Federal Reserve officials agreed at their last meeting that the central bank must act ‘quickly’ to bring down the fastest pace of inflation in 40 years, with most participants expecting up to three increases interest rate cuts by half a percentage point in the coming months, the minutes of the Fed’s May meeting showed.
They also discussed the possibility of raising interest rates beyond the so-called neutral rate, at which they do not support or dampen the economy, to further slow economic growth as policymakers try to combat the crisis. inflation.
Officials noted that inflationary pressures were evident across a wide range of goods and services, causing hardship for Americans by eroding their incomes and making it difficult for businesses to plan for the future. They said further supply chain disruptions from the Russian invasion of Ukraine and pandemic lockdowns in China also threatened to drive up inflation.
Their discussion underscored the urgency of the task at hand, with some officials pointing out “that persistently high inflation increases the risk that longer-term inflation expectations will become unanchored”, making it more difficult for the central bank to bring inflation back to the annual average of 2%. what the Fed is aiming for.
Officials also debated whether price pressures might start to ease. Many observed that recent economic data suggested inflation may not be worsening further, although they said it was too early to tell if it had peaked. While they said the labor market and consumer and business spending remained strong, they also expressed concern about “downside” risks to the economy “and the likelihood of a prolonged rise in oil prices.” energy and raw materials”.
The Fed raised rates by half a percentage point in May, its biggest rate hike since 2000. Officials also detailed a plan to cut the $9 trillion in central bank bonds and reported that she would continue to make the money more expensive to borrow and spend until it was obtained. inflation under control. At the May meeting, officials reiterated their intention to begin ending on June 1 a stimulus program in place since the start of the pandemic.
The Fed’s key rate is now set in a range of 0.75 to 1%.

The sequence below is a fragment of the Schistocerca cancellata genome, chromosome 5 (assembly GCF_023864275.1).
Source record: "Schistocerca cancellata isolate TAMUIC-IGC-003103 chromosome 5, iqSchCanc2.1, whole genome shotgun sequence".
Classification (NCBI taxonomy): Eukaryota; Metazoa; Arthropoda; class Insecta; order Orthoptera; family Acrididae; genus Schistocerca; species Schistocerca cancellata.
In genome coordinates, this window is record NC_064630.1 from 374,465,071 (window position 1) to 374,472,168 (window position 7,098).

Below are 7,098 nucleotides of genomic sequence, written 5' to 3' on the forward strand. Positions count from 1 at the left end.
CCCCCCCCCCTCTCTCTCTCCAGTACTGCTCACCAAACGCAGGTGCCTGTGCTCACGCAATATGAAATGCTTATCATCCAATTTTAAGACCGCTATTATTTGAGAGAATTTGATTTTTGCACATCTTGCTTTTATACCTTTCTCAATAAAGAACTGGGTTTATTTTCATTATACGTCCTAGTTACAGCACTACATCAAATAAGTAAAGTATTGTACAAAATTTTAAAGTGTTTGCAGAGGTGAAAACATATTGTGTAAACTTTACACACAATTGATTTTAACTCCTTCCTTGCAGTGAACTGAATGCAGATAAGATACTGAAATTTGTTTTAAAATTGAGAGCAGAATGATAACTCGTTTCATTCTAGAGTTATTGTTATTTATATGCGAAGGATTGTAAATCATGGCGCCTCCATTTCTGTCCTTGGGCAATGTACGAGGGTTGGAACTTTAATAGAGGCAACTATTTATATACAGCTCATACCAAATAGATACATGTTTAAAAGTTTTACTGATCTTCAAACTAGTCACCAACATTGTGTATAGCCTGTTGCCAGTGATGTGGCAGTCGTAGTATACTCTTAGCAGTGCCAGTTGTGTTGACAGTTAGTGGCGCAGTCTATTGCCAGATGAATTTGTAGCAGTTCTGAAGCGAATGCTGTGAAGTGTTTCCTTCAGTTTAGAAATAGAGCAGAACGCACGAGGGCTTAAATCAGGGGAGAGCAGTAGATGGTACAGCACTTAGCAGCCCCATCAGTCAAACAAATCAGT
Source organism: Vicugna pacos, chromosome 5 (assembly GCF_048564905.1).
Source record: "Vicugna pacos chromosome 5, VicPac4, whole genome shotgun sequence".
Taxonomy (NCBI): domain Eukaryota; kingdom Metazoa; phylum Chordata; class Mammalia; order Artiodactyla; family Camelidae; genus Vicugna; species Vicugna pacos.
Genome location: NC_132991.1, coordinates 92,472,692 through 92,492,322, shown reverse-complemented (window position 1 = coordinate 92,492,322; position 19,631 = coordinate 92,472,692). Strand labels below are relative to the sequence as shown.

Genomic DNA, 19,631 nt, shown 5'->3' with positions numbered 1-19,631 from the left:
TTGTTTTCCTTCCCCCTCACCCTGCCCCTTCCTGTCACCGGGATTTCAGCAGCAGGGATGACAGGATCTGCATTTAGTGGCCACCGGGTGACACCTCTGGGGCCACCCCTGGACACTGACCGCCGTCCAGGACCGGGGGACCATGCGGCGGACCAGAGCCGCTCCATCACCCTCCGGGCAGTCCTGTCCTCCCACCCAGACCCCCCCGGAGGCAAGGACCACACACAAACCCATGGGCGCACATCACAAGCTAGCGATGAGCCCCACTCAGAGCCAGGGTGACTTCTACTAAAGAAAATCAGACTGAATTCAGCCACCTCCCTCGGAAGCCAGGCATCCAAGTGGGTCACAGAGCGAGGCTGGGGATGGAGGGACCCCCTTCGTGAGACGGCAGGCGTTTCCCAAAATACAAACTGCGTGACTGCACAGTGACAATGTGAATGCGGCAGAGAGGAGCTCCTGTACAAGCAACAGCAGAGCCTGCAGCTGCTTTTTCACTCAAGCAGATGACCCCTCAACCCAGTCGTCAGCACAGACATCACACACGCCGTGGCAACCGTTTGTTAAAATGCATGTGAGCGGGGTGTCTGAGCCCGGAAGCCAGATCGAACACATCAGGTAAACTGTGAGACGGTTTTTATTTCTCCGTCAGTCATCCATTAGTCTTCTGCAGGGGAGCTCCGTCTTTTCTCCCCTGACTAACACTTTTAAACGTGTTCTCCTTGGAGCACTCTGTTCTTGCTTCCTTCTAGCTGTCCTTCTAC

His decision to raise rates by half a percentage point in May initially supported Wall Street, which worried about a larger 0.75 increase, as some officials had suggested. Fed Chairman Jerome H. Powell, speaking at a press conference after the May meeting, appeared to rule out such a big move, saying it was “not something the committee is actively considering. “. Investors took note of this comment and stocks rebounded.
But in the weeks that followed, Mr. Powell made it clear that economic conditions remained incredibly uncertain and that the Fed might have to expand — or shrink — depending on how things developed.
“If things go better than expected, then we’re prepared to do less,” Powell said during an interview with “Marketplace,” a radio show distributed by American Public Media. “If they are worse than expected, we are ready to do more.”
Still, at the May meeting, “most participants felt that increases of 50 basis points in the target range would likely be appropriate at the next two meetings,” according to the minutes, which were released Wednesday.
Fed officials have made clear they will do what it takes to rein in inflation, which hit 8.5% in the United States last month, the fastest 12-month pace since 1981. The Fed’s favorite measure of inflation, the personal consumption expenditure price index, is also rising, but not as quickly, climbing 6.6% in March from a year earlier.
While the Fed and many outside economists expected prices to ease as the economy reopened and supply chains returned to more normal operations, that didn’t happen. Instead, prices continued to rise, spanning categories such as food, rent and gasoline. The Covid shutdowns in China and the war in Ukraine have only exacerbated the price hikes for goods, food and fuel.
But as rates rise, the Federal Reserve will be watching closely for signs that the economy’s trajectory is starting to change. Data released on Tuesday showed new home sales fell 16.6% in April from the previous month, a sign that higher borrowing costs could cool the housing market. S&P Global surveys on Tuesday also pointed to slowing activity at services companies in the United States and elsewhere, and continued supply chain disruptions at global factories.
Data released after the May Fed meeting showed that the annual pace of price increases moderated somewhat in April, but inflation rates were still too high. The overarching question for the Fed is whether policymakers will be able to slow the economy enough to temper inflation without causing a recession, which Powell and his colleagues have repeatedly acknowledged as likely a challenge. While Fed officials have said their goal for now is to return policy to a “neutral” stance, they may have to go beyond that if conditions deteriorate, essentially dragging the economy down, rather than just releasing the gas.
Participants “noted that a restrictive policy stance may well become appropriate depending on the evolution of the economic outlook and the risks to the outlook,” according to the minutes.
“There are huge events, geopolitical events happening around the world that are going to play a very big role in the economy over the next year,” Powell said last week. “So whether we can execute a soft landing or not, it may actually depend on factors that we don’t control.”